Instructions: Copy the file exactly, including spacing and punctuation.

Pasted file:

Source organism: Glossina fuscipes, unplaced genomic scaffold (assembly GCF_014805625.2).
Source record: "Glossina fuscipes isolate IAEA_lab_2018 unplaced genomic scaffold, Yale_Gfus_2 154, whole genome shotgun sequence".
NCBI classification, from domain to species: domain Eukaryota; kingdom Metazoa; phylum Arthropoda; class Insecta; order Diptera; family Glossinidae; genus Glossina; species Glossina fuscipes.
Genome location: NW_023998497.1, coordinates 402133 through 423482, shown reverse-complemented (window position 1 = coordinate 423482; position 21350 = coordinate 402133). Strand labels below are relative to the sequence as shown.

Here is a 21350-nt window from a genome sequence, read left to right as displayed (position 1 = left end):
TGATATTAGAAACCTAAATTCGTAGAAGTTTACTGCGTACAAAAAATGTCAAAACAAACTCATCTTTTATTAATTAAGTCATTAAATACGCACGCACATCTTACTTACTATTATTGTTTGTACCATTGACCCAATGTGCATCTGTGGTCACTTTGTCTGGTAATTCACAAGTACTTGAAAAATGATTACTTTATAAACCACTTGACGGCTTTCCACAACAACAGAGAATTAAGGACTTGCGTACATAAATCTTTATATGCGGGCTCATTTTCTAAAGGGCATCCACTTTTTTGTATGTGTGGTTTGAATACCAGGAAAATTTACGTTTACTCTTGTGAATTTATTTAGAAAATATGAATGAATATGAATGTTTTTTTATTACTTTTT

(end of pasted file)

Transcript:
Source organism: Glossina fuscipes, unplaced genomic scaffold (assembly GCF_014805625.2).
Source record: "Glossina fuscipes isolate IAEA_lab_2018 unplaced genomic scaffold, Yale_Gfus_2 154, whole genome shotgun sequence".
NCBI classification, from domain to species: domain Eukaryota; kingdom Metazoa; phylum Arthropoda; class Insecta; order Diptera; family Glossinidae; genus Glossina; species Glossina fuscipes.
Genome location: NW_023998497.1, coordinates 402133 through 423482, shown reverse-complemented (window position 1 = coordinate 423482; position 21350 = coordinate 402133). Strand labels below are relative to the sequence as shown.

Here is a 21350-nt window from a genome sequence, read left to right as displayed (position 1 = left end):
TGATATTAGAAACCTAAATTCGTAGAAGTTTACTGCGTACAAAAAATGTCAAAACAAACTCATCTTTTATTAATTAAGTCATTAAATACGCACGCACATCTTACTTACTATTATTGTTTGTACCATTGACCCAATGTGCATCTGTGGTCACTTTGTCTGGTAATTCACAAGTACTTGAAAAATGATTACTTTATAAACCACTTGACGGCTTTCCACAACAACAGAGAATTAAGGACTTGCGTACATAAATCTTTATATGCGGGCTCATTTTCTAAAGGGCATCCACTTTTTTGTATGTGTGGTTTGAATACCAGGAAAATTTACGTTTACTCTTGTGAATTTATTTAGAAAATATGAATGAATATGAATGTTTTTTTATTACTTTTT